Don’t feed the trolls: The ridiculous outrage over Sarah Jeong’s old tweets

Those that fail to learn from Gamergate are doomed to repeat it.

Sarah Jeong in a tweet from May 9, 2017. (Twitter/@sarahjeong)
Sarah Jeong in a tweet from May 9, 2017. (Twitter/@sarahjeong)

The New York Times announced that Verge senior writer Sarah Jeong would be joining its editorial board on Wednesday, and it didn’t take long for conservative Twitter to dig up her old tweets and claim evidence of racism that should be disqualifying.

Though Jeong apologized and explained her rhetoric was “counter-trolling” racist and misogynistic online harassment directed at her, the right was quick to recall how Kevin Williamson and Quinn Norton were fired for comments that had been made years before they were hired as columnists.


Splinter’s Libby Watson pointed out the absurdity of those comparisons:

“Kevin Williamson was fired when it was revealed that he said on a podcast, and tweeted, that he supported hanging for women who get abortions. It wasn’t a purposeful misinterpretation of Williamson’s tweets or words on a podcast that got him fired; by Atlantic editor Jeffrey Goldberg’s own admission, it was the fact that Williamson actually meant it that got him fired, as well as the fact that his “language was callous and violent.” So no, jokes about how Breaking Bad is about a sad white guy is not the same thing as advocating the murder of women who get abortions. This is not a challenging concept.”

A statement from the New York Times defending Jeong drew near-unanimous condemnation for not going far enough. Conservatives dug in and accused the Times of condoning racism for not dismissing Jeong:

Huff Post’s Ashley Feinberg and Sludge’s Jay Cassano criticized the Times for entertaining the common conservative scare tactic of removing context from old tweets to manufacture outrage:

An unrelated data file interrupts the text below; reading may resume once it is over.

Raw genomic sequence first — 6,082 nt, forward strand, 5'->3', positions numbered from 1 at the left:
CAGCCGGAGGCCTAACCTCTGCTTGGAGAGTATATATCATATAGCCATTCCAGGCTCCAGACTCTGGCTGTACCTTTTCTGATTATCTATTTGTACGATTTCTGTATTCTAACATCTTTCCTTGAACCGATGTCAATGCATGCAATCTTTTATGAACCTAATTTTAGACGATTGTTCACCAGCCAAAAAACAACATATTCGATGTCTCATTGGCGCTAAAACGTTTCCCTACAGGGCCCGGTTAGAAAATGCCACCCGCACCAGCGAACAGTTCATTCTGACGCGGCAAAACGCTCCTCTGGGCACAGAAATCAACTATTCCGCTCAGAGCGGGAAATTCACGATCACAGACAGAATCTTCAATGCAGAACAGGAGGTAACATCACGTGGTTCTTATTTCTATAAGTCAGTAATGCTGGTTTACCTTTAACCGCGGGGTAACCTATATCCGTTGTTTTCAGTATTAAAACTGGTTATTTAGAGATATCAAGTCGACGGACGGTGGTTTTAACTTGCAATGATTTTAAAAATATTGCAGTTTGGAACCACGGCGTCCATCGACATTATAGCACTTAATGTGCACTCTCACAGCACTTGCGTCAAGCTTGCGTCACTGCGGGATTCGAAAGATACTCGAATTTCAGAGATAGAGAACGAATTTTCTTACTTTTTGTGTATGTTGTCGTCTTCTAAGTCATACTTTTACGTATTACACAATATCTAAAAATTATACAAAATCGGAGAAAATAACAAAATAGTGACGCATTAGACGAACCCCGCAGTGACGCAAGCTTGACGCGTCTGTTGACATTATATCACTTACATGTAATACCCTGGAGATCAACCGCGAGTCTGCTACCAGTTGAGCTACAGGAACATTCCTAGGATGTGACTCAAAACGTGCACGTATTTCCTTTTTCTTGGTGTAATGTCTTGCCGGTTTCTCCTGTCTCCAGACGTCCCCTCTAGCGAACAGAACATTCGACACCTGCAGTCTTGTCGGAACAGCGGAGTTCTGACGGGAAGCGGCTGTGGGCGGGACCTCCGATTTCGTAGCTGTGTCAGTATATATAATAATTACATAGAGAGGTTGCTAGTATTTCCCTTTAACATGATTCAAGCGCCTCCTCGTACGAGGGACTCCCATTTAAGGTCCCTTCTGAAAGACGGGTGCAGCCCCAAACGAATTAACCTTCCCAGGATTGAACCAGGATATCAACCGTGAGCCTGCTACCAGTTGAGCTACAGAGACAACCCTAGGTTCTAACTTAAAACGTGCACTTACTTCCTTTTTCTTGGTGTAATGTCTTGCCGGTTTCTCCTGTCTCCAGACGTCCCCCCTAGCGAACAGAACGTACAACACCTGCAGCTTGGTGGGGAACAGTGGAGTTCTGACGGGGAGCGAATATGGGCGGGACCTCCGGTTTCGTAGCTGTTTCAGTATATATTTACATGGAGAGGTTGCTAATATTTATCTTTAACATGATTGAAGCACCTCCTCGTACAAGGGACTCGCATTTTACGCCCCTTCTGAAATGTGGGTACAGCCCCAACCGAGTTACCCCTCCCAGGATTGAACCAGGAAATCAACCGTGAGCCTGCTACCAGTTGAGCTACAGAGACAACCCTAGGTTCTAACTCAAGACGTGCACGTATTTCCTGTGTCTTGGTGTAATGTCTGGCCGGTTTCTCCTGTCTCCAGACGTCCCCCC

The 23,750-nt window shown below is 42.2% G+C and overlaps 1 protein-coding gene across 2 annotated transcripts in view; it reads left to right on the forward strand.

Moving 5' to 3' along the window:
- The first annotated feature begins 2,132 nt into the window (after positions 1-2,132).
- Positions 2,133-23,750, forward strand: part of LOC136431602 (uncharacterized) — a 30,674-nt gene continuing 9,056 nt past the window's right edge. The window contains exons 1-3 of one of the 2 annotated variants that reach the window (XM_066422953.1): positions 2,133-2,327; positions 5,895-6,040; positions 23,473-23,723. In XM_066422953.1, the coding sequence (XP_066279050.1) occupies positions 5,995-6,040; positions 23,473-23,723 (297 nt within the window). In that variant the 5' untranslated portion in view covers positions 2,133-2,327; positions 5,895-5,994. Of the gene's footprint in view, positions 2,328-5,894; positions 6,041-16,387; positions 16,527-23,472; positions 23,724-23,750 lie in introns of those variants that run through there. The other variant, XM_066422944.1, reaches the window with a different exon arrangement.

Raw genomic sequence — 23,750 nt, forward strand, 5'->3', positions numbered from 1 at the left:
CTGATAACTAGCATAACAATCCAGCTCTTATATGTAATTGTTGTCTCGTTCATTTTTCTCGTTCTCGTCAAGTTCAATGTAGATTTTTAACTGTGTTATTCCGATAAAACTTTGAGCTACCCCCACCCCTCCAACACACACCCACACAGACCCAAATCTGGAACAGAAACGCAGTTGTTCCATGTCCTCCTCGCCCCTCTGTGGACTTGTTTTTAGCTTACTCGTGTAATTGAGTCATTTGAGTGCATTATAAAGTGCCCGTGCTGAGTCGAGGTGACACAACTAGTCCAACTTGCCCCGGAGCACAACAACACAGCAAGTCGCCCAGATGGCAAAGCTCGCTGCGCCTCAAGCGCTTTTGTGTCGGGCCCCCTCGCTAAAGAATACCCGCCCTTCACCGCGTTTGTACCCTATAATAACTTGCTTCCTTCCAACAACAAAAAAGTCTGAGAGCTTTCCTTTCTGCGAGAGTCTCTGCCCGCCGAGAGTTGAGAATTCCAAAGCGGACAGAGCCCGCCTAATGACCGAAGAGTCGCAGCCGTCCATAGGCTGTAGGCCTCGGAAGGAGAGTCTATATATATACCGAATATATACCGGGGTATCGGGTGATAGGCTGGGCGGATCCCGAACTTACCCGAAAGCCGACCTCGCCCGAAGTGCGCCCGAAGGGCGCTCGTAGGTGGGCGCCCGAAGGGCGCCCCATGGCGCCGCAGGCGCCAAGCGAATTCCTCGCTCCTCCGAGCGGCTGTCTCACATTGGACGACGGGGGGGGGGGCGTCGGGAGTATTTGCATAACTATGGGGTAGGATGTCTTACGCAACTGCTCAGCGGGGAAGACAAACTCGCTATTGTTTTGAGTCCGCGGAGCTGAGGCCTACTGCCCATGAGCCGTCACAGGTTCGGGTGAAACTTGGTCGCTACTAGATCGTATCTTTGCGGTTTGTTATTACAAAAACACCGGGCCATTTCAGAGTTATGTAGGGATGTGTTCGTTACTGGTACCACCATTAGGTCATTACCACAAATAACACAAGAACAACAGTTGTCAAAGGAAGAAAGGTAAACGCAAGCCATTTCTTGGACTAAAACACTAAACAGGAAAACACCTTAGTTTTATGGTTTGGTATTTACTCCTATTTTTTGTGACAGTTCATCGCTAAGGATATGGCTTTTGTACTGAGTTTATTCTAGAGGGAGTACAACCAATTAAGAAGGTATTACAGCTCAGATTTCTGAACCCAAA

The Verge defended Jeong in an editorial that noted the similarities to the “disingenuous tactics” of Gamergate and urged other publications to take a stand:

“But as the editors of The Verge, we want to be clear: this abusive backlash is dishonest and outrageous. The trolls engaged in this campaign are using the same tactics that exploded during Gamergate, and they have been employed in recent years by even broader audiences amid a rise in hostility toward journalists… So we’re not going to fall for these disingenuous tactics. And it’s time other newsrooms learn to spot these hateful campaigns for what they are: attempts to discredit and undo the vital work of journalists who report on the most toxic communities on the internet.”

But the conservative angst about Jeong hasn’t slowed down, as it reached Fox News’ Tucker Carlson before Eric Trump and Donald Trump Jr., President Donald Trump’s sons who are running the family business and definitely not involved in politics, got in on the act.

However, many of the people who were outraged about Jeong’s old tweets appeared to have engaged in actual racism on Twitter. Writer Owen Ellickson and Gizmodo’s Matt Novak were among the first to spot this pattern:

The hypocrisy wasn’t limited to unverified Twitter accounts. New York Magazine’s Andrew Sullivan has been up in arms about Jeong:

Sullivan, whose latest column has been criticized by multiple co-workers, sent this cringeworthy tweet in 2013:

Sullivan also shared a story about Jeong from the Gateway Pundit, a pro-Trump blog that is notorious for spreading baseless conspiracy theories.